Tuesday, May 11, 2021

Women are on the global COVID frontline, but left behind in the recovery | News on the coronavirus pandemic

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A new poll of 17,000 people in 17 countries found that the majority believe the coronavirus pandemic has delayed progress on equal rights.

Seven in 10 workers on the frontlines of the coronavirus pandemic are women, but women are excluded from many COVID-19 response and recovery plans, according to a global survey released Thursday.

The survey, conducted by New York-based women’s rights group Women Deliver and Paris-based research organization Focus 2030, gathered the views of 17,000 men and women in 17 countries.

Most wanted women to have more say and feared the pandemic had delayed progress on equal rights.

“People around the world recognize that gender equality is a matter of our time and that it is an issue that has been [made] more urgent by COVID-19, ”said Phumzile Mlambo-Ngcuka, head of UN Women, during a virtual launch.

Eight in 10 respondents said women should be involved in the COVID-19 health response and recovery efforts at all levels, including developing policies and treatments.

Yet while women make up 70% of frontline workers, including in teaching and healthcare roles, the global response to the coronavirus crisis has largely failed to include women, the researchers found.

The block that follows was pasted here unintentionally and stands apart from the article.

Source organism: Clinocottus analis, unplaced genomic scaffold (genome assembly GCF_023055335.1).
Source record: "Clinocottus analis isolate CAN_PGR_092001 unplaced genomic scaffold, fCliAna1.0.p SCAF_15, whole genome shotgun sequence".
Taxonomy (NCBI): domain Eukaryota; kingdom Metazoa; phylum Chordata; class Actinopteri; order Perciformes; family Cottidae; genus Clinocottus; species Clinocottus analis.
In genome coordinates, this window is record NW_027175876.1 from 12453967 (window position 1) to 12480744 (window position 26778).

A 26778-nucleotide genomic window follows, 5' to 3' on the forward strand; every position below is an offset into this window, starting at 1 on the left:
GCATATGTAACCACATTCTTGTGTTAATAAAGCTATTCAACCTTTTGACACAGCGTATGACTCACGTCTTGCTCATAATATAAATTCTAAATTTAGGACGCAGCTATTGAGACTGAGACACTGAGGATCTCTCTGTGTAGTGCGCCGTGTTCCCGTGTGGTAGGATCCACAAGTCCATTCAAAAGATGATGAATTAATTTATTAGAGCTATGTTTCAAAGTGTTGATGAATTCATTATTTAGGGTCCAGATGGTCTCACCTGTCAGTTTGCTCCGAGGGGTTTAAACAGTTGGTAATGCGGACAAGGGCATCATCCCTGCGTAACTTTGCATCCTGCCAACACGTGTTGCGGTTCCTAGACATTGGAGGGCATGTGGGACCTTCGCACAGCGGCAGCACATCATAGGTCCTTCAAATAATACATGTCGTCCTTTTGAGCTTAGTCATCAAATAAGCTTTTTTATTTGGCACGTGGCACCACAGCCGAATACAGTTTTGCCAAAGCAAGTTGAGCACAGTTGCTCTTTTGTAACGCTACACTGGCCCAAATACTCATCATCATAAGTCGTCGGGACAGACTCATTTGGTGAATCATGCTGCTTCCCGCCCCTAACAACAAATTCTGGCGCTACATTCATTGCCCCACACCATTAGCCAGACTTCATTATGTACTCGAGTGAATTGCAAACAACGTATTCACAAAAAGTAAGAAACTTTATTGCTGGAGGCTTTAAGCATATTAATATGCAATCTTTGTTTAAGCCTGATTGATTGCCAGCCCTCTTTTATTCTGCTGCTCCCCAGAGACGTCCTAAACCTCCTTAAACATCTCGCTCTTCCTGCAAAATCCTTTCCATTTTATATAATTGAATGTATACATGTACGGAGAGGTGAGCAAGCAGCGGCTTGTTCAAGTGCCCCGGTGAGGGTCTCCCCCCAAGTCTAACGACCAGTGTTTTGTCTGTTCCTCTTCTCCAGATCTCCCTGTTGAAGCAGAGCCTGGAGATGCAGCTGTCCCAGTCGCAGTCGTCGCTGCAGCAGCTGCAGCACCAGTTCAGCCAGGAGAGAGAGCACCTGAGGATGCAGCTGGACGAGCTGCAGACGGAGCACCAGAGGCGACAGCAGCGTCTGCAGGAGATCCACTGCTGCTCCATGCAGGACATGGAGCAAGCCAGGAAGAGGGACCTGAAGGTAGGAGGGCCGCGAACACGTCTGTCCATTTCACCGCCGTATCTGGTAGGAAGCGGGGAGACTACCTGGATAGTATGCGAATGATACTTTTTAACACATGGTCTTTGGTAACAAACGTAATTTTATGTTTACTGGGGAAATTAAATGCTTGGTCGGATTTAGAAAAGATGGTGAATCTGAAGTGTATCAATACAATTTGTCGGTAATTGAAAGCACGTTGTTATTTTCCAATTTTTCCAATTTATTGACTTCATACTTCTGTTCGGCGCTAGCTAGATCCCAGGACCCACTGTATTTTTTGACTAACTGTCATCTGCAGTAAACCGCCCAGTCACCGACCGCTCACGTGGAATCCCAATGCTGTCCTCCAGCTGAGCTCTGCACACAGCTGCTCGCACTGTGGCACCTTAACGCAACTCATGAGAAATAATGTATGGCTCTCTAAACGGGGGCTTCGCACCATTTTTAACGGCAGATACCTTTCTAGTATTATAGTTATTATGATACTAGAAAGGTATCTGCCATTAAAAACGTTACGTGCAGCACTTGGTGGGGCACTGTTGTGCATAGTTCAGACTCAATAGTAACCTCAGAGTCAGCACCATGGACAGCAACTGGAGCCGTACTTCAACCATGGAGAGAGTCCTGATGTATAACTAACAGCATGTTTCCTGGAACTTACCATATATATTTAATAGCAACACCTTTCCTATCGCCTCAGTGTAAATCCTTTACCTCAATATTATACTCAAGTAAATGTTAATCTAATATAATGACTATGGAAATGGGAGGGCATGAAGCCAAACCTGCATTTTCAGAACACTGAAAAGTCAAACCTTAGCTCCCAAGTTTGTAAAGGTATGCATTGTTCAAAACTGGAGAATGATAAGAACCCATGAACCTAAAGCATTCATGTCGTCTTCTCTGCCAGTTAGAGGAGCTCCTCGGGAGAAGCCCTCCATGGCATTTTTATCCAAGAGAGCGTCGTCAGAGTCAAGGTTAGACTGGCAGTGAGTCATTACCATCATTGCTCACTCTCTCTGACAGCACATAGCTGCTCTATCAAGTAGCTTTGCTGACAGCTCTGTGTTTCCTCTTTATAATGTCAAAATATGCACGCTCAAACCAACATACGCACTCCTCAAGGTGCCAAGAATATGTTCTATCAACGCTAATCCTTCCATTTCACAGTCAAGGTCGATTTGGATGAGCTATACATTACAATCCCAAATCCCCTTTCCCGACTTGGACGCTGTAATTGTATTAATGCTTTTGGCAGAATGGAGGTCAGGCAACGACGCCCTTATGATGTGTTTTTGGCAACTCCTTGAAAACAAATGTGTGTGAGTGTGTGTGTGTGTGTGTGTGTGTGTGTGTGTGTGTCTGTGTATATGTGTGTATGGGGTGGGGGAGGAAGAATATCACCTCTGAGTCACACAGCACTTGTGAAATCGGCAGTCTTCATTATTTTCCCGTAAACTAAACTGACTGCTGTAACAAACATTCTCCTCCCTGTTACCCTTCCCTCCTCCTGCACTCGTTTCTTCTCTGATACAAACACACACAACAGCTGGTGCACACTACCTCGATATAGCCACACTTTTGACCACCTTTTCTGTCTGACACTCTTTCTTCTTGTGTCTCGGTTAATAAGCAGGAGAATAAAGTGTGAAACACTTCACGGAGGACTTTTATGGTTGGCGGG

The poll cited research showing that in 30 countries, women make up only a quarter of decision-makers on COVID-19 response panels tasked with determining how to handle the health emergency and its economic fallout.

Only 20 percent of the members of the World Health Organization’s emergency committee are women, he said, although “preliminary evidence” has revealed that response efforts work best when women are involved.

Research by the World Bank and the United Nations shows that the fallout from the pandemic is weighing on women in many ways, such as increasing levels of domestic violence or declining incomes, with some women being forced to reduce their work. paid for doing household chores.

Mlambo-Ngcuka said the long-term fallout is worrying.

“We know COVID-19 threatens to roll back even the small and hard-earned gains that women have made,” she said.

According to the UN, 47 million more women worldwide will fall into extreme poverty – living on less than $ 1.90 a day – by 2021 because they are overrepresented in hard-hit sectors, such as domestic workers and restaurateurs.

“We must demand [that] relief measures target women and girls, ”Mlambo-Ngcuka said.

Eight in 10 respondents, including men, think improving women’s rights is a priority, with the figure rising to 90% and more in Kenya, Mexico, Colombia, South Africa and India.

Three in five respondents said tackling gender equality is key to ending poverty and want their governments to do more.

The top priority for respondents is to tackle gender-based violence, including online harassment, sexual assault, forced and early marriage, and female genital mutilation.

Survey respondents identified three main drivers of inequality: an unequal distribution of unpaid care, different job opportunities, and the role of religion and culture.

“This survey shows us where the world has failed, but it also provides encouraging news that the vast majority of women and men around the world expect their leaders to act to advance gender equality,” Divya Mathew, senior director of policy and advocacy at Women Deliver, said in a statement.



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